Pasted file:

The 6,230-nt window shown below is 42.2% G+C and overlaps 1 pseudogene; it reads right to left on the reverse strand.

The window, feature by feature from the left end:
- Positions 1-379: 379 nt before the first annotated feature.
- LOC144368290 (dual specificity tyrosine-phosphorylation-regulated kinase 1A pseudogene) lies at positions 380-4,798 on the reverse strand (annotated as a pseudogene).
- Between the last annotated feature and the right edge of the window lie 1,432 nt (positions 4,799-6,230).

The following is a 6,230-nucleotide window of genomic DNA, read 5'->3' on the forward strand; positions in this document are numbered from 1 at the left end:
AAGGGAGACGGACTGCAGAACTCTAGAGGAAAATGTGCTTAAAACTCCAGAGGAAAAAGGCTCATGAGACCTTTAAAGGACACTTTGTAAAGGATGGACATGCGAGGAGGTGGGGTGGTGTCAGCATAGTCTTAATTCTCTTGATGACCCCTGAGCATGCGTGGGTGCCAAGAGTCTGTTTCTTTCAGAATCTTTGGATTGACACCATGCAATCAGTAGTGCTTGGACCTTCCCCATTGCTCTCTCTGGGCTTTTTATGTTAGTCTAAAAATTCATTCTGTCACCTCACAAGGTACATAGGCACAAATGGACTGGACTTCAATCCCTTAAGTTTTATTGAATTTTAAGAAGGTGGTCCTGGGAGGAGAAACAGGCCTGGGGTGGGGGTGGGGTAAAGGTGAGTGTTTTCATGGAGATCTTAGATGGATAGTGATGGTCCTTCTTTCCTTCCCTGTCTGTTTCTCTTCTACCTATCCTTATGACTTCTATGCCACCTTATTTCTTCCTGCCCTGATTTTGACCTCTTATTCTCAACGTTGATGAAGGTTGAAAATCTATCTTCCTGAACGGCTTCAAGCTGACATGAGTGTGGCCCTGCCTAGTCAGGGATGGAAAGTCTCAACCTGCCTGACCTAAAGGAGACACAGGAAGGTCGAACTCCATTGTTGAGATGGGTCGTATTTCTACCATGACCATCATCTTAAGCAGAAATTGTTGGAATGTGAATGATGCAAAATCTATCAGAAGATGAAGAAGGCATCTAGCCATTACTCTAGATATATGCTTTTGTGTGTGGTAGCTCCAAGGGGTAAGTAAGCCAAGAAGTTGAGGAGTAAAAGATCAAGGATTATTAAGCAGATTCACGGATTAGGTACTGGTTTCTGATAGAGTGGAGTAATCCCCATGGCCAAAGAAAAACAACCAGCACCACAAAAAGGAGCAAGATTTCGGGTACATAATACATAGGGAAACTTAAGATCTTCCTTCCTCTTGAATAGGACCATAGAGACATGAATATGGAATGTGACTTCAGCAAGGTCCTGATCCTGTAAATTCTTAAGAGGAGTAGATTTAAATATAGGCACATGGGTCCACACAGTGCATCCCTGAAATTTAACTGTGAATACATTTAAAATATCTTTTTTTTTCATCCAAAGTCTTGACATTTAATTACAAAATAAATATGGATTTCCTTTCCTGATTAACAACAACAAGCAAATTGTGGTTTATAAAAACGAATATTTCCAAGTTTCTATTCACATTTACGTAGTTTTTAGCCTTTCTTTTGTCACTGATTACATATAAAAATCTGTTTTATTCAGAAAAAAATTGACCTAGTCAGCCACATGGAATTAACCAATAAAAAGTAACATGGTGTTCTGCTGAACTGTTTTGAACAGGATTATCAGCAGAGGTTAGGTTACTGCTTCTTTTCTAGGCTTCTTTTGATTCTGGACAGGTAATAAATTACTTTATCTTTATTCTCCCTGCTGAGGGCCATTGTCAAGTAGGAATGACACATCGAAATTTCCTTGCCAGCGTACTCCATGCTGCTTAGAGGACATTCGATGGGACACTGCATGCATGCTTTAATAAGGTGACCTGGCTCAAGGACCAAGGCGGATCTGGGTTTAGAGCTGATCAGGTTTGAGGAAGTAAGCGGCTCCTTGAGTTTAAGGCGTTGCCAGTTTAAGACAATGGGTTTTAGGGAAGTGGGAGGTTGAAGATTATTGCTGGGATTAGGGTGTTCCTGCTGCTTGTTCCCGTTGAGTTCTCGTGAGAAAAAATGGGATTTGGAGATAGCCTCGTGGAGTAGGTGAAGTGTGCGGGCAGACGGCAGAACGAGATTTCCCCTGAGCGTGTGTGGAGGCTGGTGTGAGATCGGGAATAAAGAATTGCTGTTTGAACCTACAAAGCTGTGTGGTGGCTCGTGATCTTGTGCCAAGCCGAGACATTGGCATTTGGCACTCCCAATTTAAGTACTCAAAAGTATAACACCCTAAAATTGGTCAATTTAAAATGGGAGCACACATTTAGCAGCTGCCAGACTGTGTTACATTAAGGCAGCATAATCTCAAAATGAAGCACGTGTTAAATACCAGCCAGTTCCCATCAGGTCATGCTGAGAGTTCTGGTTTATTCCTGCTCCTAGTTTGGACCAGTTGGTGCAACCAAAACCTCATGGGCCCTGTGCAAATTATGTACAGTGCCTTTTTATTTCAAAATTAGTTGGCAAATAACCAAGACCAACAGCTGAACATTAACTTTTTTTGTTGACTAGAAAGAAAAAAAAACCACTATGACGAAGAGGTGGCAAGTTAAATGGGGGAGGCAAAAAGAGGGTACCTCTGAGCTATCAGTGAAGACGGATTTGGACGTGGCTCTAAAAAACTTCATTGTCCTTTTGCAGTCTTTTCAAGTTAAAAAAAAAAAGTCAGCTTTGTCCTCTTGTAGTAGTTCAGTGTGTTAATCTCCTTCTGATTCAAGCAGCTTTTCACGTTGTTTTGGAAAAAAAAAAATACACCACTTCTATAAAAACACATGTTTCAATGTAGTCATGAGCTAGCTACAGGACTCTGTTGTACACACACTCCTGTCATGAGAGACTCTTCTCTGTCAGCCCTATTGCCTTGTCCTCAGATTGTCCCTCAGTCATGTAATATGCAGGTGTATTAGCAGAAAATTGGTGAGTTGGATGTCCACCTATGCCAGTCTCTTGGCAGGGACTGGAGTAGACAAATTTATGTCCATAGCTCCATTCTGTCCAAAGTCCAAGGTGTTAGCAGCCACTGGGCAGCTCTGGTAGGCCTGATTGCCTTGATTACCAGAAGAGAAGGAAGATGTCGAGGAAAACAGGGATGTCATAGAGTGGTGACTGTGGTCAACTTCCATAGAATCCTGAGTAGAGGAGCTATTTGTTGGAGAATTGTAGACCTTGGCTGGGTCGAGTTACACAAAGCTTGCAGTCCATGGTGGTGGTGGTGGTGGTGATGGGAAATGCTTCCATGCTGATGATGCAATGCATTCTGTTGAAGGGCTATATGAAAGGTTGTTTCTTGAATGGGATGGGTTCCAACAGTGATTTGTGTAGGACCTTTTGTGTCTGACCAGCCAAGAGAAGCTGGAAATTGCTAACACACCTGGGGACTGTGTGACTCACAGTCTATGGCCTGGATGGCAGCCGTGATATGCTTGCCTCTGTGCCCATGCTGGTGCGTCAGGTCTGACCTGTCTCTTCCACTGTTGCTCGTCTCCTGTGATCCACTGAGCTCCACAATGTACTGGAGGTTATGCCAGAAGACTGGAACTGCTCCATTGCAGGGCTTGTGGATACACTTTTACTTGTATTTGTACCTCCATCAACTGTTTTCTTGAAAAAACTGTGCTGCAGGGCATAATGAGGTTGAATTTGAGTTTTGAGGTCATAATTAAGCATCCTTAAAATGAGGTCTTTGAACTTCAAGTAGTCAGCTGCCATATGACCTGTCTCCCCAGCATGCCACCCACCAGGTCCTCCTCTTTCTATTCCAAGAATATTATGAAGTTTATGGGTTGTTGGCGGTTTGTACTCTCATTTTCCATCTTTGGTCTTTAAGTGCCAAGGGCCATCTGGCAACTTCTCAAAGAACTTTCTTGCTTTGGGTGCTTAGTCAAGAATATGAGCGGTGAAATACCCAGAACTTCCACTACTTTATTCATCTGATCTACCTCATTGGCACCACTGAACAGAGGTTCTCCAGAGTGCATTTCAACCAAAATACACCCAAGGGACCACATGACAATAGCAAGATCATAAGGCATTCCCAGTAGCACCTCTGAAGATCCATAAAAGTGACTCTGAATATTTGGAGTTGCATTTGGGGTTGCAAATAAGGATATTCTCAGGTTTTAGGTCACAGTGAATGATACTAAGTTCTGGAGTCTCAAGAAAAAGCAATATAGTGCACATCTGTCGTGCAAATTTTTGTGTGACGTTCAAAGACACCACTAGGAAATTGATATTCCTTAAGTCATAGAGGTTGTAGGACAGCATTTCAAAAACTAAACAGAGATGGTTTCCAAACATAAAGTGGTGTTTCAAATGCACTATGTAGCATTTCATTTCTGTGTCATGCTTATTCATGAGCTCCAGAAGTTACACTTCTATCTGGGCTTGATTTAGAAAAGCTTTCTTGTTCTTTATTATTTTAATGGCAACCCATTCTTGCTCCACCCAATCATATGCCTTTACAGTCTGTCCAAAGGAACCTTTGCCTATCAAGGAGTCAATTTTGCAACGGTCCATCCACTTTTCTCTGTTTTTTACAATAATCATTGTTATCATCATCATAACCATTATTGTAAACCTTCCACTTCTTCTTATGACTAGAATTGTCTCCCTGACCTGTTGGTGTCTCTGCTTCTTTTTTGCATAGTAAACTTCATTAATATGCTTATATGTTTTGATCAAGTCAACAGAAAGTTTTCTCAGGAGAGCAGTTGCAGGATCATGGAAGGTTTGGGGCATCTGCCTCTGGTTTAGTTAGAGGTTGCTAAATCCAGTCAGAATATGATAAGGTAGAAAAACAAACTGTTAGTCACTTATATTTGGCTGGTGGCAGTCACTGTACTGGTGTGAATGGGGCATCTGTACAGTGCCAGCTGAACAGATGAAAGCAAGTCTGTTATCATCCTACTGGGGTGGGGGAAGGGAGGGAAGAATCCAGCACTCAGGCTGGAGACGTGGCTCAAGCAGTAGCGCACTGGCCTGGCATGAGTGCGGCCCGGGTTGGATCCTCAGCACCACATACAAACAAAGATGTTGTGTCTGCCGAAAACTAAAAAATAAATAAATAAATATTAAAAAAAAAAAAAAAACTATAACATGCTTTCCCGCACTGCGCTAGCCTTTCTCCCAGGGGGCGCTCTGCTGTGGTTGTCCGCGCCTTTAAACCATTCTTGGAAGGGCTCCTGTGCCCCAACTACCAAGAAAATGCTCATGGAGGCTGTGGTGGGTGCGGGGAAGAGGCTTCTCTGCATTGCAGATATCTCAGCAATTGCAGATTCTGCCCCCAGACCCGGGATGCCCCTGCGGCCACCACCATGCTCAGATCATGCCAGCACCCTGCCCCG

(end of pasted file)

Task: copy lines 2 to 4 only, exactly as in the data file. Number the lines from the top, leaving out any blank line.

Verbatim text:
The window, feature by feature from the left end:
- Positions 1-379: 379 nt before the first annotated feature.
- LOC144368290 (dual specificity tyrosine-phosphorylation-regulated kinase 1A pseudogene) lies at positions 380-4,798 on the reverse strand (annotated as a pseudogene).